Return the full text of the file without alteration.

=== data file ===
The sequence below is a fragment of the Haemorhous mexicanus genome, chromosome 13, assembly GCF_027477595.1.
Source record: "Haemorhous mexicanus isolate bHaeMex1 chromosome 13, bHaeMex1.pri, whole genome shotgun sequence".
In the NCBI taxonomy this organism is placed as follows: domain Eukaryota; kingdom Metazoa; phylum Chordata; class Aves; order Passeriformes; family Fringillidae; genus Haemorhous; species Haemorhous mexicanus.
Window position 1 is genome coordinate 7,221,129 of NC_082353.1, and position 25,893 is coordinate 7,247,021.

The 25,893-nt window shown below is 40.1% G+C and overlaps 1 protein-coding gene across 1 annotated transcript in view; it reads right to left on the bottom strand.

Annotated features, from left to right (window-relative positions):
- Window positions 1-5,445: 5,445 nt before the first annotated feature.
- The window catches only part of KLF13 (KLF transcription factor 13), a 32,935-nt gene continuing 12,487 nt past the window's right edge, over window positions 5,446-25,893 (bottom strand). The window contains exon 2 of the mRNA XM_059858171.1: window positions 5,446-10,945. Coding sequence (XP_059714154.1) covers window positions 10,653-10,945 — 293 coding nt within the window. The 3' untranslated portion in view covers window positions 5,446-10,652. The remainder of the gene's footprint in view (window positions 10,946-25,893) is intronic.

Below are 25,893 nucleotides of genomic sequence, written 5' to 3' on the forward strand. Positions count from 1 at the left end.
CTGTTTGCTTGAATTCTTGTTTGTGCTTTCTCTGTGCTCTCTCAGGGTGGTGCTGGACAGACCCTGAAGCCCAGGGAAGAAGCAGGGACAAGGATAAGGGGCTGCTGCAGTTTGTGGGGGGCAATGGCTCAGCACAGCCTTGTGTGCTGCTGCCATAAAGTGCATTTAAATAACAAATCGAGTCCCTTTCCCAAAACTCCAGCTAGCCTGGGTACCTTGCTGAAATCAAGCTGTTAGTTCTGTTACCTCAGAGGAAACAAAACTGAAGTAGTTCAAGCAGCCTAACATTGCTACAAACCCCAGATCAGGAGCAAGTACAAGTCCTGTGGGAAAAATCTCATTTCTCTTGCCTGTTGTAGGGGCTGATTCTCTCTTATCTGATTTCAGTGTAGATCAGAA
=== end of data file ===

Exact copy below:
The sequence below is a fragment of the Haemorhous mexicanus genome, chromosome 13, assembly GCF_027477595.1.
Source record: "Haemorhous mexicanus isolate bHaeMex1 chromosome 13, bHaeMex1.pri, whole genome shotgun sequence".
In the NCBI taxonomy this organism is placed as follows: domain Eukaryota; kingdom Metazoa; phylum Chordata; class Aves; order Passeriformes; family Fringillidae; genus Haemorhous; species Haemorhous mexicanus.
Window position 1 is genome coordinate 7,221,129 of NC_082353.1, and position 25,893 is coordinate 7,247,021.

The 25,893-nt window shown below is 40.1% G+C and overlaps 1 protein-coding gene across 1 annotated transcript in view; it reads right to left on the bottom strand.

Annotated features, from left to right (window-relative positions):
- Window positions 1-5,445: 5,445 nt before the first annotated feature.
- The window catches only part of KLF13 (KLF transcription factor 13), a 32,935-nt gene continuing 12,487 nt past the window's right edge, over window positions 5,446-25,893 (bottom strand). The window contains exon 2 of the mRNA XM_059858171.1: window positions 5,446-10,945. Coding sequence (XP_059714154.1) covers window positions 10,653-10,945 — 293 coding nt within the window. The 3' untranslated portion in view covers window positions 5,446-10,652. The remainder of the gene's footprint in view (window positions 10,946-25,893) is intronic.

Below are 25,893 nucleotides of genomic sequence, written 5' to 3' on the forward strand. Positions count from 1 at the left end.
CTGTTTGCTTGAATTCTTGTTTGTGCTTTCTCTGTGCTCTCTCAGGGTGGTGCTGGACAGACCCTGAAGCCCAGGGAAGAAGCAGGGACAAGGATAAGGGGCTGCTGCAGTTTGTGGGGGGCAATGGCTCAGCACAGCCTTGTGTGCTGCTGCCATAAAGTGCATTTAAATAACAAATCGAGTCCCTTTCCCAAAACTCCAGCTAGCCTGGGTACCTTGCTGAAATCAAGCTGTTAGTTCTGTTACCTCAGAGGAAACAAAACTGAAGTAGTTCAAGCAGCCTAACATTGCTACAAACCCCAGATCAGGAGCAAGTACAAGTCCTGTGGGAAAAATCTCATTTCTCTTGCCTGTTGTAGGGGCTGATTCTCTCTTATCTGATTTCAGTGTAGATCAGAA